Net Neutrality Struck Down By Federal Court
Net neutrality rules set by the Federal Communications Commission (FCC) in 2010 have had key sections struck down in a new federal court ruling. A D.C. circuit court ruled on a case brought against the FCC by Verizon. The mobile phone carrier sought to challenge the FCC’s net neutrality rules, which includes prohibition against broadband discrimination. The court’s ruling mostly favored Verizon. The federal judges say the FCC does not have the power to make and enforce net neutrality rules.
The ruling confirms the fears held by many net neutrality supporters. While the federal court does not seek to undermine the FCC’s Open Internet regulations, it could not deny the limits of the FCC’s reach. The FCC is only allowed to oversee “common carriers ” — this does not include Internet Service Providers (ISPs), according to the court ruling. Older communications networks are still required to allow information to flow without interference. Broadband-based networks, however, are now exempt.
Though the ruling is bad news for advocates of net neutrality, the federal judges admit that internet discrimination is worthy of concern. In fact, in their 81-page ruling, they point to four scenarios that have already played out. This includes one situation where a mobile broadband provider blocked users’ ability to make online payments after coming to an agreement with a competing payment service.
With that recognition, the federal court left some of the FCC rules in place. The most significant includes a requirement for ISPs to disclose policies that oppose net neutrality to customers. So while broadband providers don’t have to abide by the FCC’s net neutrality rules, they do have to be forthcoming about it.
Judge David Tatel also expressed his concerns about the ruling. He argues that the FCC should have the power to regulate ISPs. In support of their case, the FCC argued that one of the agency’s goals is to promote broadband development. The net neutrality rules set in place in 2010, they told the court, aims to bolster these goals. This point, Tatel said, was “rational and supported by substantial evidence.”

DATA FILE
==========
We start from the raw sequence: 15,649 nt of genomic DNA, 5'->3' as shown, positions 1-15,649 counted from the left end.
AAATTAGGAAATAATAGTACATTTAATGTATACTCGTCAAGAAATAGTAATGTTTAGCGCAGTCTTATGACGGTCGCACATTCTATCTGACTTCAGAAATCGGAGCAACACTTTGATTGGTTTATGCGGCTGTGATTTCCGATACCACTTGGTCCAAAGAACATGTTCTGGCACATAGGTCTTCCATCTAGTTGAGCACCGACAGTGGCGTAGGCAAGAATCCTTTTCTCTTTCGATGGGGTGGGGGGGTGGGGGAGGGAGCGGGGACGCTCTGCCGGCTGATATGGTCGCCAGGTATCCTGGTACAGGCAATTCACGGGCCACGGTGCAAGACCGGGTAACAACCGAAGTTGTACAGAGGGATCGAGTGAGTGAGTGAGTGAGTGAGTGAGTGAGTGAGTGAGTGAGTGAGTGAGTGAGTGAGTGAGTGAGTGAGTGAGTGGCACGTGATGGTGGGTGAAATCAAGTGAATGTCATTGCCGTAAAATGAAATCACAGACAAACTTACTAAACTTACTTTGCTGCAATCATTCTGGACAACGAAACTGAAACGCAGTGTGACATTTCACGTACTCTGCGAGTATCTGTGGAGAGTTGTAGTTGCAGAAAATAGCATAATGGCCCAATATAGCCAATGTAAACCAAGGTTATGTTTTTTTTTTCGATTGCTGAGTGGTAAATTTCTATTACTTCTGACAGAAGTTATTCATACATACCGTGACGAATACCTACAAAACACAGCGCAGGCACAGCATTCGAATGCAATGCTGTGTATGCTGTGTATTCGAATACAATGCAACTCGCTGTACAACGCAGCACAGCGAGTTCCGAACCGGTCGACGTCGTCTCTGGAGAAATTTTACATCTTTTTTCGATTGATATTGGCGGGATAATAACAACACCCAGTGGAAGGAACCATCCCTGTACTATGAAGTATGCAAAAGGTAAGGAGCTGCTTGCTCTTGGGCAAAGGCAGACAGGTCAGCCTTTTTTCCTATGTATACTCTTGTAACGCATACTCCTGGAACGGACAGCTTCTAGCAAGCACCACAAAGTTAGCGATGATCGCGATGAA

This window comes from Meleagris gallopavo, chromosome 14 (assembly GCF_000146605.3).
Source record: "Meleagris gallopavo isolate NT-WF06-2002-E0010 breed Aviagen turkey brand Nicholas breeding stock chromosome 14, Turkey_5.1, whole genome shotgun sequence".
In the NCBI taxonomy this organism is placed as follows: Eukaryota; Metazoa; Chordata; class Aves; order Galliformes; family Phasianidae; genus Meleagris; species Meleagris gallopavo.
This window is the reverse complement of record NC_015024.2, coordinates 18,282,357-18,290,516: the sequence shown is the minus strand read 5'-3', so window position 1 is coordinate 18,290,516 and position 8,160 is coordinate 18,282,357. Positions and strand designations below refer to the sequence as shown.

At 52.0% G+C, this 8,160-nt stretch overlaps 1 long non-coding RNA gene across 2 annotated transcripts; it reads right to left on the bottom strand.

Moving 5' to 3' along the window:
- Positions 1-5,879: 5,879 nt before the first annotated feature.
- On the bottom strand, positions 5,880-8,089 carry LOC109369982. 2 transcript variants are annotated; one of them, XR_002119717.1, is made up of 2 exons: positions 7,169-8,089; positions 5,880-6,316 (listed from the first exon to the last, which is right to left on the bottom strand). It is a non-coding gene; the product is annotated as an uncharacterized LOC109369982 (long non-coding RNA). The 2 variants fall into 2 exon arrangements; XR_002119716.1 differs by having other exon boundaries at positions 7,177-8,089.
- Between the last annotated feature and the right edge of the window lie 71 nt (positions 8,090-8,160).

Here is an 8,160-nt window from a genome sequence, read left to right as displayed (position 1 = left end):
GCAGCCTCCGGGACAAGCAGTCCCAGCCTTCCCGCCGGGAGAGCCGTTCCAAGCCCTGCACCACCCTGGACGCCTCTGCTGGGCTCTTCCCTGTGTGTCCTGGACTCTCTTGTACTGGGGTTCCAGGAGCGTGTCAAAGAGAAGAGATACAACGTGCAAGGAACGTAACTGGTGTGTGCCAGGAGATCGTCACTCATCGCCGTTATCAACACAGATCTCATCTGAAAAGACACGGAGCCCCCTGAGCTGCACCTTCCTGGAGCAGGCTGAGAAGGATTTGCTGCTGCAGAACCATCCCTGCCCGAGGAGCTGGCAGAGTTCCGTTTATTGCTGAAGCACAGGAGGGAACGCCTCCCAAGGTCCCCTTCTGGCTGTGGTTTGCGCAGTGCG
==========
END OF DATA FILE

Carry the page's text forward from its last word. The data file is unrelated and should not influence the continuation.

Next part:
Judge Tatel also fired back against Verizon’s argument that ISP regulation should fall to Congress rather than the FCC. Tatel says history shows that there’s no reason Congress “could not have delegated some of these decisions” to the FCC. The federal judge says he is concerned about the negative effects consumers face by not enforcing net neutrality. Ultimately, a lack of regulation may “represent a threat to internet openness.”
Despite Judge Tatel’s viewpoint, the court’s ruling is bad news for net neutrality advocates. Though the decision is a major setback, FCC chair Tom Wheeler vows to work to enforce net neutrality for ISPs. Legal options will be considered by the Commission, including a possible appeal. Wheeler says net neutrality is important not just for economic development, but for speech freedoms protected in the First Amendment.
[Image via http://www.bandwidthplace.com]